Speaking of Huxley and his sea creatures: His monograph on Oceanic Hydrozoa had the misfortune to be published within weeks of Darwin's Origin of Species. It was lost in the furor occasioned by Darwin's book. Huxley was a big enough man to know he had been properly upstaged. His work on the hydrozoa was a patient gathering of the tiny truths out of which he thought grand Truths might be made. The Origin was about as grand a Truth as science had yet conceived, and Darwin was manifestly the Newton of biology. (Science awards capital Ts sparingly, if at all, and takes them back at the first sign of unworthiness.)
Natural selection was the cause Huxley had been waiting for, the cause he was born for. Darwin's synthesis was not just a scientific idea; it was a challenge to the Establishment, to the whole encrusted apparatus of Church, State and Class. No sooner had the book appeared than the guns of privilege began blasting away, and Huxley drew out his fiercely talented pen in rebuttal. Of the Origin, he wrote: "Bigots denounce it with ignorant invective; old ladies of both sexes consider it a decidedly dangerous book, and even savants...quote antiquated writers to show that its author is no better than an ape himself."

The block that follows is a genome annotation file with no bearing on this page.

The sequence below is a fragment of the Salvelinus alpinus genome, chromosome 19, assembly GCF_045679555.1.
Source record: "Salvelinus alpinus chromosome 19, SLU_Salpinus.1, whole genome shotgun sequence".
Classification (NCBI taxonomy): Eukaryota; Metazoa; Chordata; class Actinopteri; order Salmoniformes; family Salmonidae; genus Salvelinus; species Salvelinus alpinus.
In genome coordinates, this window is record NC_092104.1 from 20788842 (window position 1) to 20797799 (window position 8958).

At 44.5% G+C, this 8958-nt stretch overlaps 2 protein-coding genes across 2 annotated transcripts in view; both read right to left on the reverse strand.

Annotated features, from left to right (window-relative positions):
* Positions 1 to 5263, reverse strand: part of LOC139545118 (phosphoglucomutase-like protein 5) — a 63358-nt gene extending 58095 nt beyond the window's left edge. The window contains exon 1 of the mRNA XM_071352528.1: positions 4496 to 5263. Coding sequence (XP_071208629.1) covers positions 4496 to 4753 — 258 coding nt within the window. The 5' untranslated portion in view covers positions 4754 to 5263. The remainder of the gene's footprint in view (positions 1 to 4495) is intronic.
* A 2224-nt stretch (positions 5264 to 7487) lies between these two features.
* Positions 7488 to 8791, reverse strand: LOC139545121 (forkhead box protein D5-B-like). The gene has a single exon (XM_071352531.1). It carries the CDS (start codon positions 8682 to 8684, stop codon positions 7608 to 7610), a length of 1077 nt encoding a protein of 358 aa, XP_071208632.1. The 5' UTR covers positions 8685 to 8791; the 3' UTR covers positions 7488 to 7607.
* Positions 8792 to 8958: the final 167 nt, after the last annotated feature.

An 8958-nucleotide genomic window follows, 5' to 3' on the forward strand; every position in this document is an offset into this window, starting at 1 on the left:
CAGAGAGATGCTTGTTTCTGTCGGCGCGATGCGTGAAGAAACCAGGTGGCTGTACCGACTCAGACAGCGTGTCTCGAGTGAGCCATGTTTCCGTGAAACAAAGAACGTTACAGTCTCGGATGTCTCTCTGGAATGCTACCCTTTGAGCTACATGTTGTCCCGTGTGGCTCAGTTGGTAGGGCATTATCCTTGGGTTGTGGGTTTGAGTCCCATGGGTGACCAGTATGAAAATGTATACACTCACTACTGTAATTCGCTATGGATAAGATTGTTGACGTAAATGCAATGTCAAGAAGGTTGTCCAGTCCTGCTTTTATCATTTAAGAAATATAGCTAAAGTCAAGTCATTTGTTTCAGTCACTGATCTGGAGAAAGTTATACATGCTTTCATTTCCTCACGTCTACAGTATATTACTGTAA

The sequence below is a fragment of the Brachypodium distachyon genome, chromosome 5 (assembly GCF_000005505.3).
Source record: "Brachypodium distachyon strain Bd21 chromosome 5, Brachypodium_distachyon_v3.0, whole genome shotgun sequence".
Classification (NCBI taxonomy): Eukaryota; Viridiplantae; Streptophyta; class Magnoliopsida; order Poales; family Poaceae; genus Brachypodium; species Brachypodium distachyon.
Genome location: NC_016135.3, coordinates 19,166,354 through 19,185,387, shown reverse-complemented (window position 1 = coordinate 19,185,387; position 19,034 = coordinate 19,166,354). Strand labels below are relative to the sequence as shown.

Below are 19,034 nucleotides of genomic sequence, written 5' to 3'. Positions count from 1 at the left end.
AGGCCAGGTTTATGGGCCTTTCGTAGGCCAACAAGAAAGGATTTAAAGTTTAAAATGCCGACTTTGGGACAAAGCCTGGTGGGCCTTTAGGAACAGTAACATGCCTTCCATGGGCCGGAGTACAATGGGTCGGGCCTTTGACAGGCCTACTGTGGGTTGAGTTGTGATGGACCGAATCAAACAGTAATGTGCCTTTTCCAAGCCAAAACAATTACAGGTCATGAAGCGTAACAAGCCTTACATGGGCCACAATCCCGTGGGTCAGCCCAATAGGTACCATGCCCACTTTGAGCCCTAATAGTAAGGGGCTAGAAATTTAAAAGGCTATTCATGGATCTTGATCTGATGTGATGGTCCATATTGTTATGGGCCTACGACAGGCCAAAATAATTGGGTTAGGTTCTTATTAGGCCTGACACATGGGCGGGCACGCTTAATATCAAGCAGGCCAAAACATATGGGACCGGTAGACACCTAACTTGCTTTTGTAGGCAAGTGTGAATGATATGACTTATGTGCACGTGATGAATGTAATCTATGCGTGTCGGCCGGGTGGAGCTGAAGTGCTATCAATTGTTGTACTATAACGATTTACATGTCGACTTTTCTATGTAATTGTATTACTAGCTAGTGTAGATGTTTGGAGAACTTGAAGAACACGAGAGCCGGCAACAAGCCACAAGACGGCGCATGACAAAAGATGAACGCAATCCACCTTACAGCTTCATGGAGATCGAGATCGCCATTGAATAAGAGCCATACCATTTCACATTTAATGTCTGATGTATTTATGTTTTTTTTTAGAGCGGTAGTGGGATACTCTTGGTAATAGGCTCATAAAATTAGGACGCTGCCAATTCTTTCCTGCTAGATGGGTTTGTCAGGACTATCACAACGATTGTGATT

Huxley had some qualms about the Origin, in particular its unwavering emphasis upon chancy adaptation; he had hoped to find in nature some guiding developmental laws. But he was awed by the breadth and scope of Darwin's vision, and left his qualms aside as he entered the rhetorical fray. He knew, with Darwin, that even if nature was cruelly red in tooth and claw, human ethics stood above the struggle for existence. There was a place in the Darwinian scheme of things for his own liberal politics and work on behalf of the poor. One need not have the promise of heaven and fear of hell to be good, nor did natural selection negate his moral vision. "Freedom and order are not incompatible," he wrote, "[and] reverence is the handmaiden of knowledge."